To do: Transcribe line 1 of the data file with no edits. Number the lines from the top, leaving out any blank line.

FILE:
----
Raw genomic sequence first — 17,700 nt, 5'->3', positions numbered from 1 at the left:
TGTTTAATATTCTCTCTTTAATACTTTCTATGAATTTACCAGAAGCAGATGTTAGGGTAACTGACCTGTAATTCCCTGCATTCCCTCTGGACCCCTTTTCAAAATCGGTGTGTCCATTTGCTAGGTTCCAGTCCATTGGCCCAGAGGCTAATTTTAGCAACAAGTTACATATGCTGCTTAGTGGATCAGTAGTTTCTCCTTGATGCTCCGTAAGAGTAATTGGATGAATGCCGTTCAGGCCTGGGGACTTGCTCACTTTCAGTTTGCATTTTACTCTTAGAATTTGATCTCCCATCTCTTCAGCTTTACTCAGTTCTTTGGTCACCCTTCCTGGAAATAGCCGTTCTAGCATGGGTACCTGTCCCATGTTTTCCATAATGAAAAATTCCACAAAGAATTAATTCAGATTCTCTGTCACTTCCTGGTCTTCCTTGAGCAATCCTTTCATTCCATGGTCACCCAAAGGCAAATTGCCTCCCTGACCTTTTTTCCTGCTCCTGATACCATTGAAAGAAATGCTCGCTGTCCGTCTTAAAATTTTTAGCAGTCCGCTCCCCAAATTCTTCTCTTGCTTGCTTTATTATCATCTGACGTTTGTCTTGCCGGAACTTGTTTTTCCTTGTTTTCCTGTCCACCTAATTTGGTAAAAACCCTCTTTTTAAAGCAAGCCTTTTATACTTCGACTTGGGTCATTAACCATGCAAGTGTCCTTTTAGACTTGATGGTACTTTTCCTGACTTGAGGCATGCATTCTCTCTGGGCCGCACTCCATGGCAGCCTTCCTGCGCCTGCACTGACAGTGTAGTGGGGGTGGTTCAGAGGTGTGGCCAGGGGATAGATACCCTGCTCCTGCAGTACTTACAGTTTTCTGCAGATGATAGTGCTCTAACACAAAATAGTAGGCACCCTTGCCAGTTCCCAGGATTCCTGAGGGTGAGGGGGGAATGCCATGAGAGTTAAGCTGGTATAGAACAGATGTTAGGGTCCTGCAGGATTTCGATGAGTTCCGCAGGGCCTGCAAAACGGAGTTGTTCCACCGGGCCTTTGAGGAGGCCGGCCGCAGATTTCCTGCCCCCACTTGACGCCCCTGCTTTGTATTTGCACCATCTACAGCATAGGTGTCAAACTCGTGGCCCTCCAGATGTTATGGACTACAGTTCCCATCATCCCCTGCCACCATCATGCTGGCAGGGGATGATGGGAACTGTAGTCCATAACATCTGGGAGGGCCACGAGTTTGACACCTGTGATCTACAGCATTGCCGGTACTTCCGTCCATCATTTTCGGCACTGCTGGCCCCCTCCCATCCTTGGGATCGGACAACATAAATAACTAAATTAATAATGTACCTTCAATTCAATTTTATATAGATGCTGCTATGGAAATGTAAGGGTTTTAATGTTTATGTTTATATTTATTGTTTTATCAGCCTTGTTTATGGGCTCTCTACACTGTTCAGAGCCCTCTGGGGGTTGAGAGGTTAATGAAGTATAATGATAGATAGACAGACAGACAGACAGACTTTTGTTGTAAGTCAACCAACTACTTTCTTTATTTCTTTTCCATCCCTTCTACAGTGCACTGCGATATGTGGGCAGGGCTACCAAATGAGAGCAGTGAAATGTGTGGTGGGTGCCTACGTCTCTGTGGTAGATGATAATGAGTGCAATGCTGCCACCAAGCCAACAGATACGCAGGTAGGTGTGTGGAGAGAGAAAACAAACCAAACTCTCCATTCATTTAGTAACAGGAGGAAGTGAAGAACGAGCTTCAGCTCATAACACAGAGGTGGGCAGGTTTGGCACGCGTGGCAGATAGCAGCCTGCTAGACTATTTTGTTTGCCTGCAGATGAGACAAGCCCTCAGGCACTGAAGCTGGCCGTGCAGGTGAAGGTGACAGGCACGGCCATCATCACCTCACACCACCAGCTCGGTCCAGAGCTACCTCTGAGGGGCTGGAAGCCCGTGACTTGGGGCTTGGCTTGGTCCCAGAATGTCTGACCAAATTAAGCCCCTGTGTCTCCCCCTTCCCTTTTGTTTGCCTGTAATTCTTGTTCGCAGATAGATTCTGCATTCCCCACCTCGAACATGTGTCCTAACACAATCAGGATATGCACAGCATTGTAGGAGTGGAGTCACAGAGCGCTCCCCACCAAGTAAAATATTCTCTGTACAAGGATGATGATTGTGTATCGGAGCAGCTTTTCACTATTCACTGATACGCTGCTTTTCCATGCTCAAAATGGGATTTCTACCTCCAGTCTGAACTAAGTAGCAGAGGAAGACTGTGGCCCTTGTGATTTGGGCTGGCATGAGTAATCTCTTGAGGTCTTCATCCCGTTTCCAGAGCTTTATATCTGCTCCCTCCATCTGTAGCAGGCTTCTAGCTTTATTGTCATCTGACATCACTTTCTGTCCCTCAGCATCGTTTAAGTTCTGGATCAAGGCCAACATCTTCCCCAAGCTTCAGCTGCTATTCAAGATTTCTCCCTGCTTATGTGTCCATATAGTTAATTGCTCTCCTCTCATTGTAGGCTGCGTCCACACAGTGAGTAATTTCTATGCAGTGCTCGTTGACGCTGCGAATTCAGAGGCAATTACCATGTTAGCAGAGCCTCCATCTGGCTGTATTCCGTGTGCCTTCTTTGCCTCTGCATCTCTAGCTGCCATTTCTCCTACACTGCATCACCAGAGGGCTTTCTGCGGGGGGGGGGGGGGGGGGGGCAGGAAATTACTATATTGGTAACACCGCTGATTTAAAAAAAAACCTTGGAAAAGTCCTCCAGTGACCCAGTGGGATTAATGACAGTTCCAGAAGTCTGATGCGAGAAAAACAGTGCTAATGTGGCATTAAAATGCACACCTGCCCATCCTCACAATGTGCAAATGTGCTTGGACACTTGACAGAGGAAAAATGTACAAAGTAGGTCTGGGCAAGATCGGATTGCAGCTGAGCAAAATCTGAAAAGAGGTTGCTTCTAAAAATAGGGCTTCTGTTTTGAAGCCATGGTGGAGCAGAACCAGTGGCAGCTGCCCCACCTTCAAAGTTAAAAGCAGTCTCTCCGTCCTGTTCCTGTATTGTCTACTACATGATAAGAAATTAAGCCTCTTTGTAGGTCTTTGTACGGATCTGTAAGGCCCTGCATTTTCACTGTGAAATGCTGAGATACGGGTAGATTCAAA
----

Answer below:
Raw genomic sequence first — 17,700 nt, 5'->3', positions numbered from 1 at the left: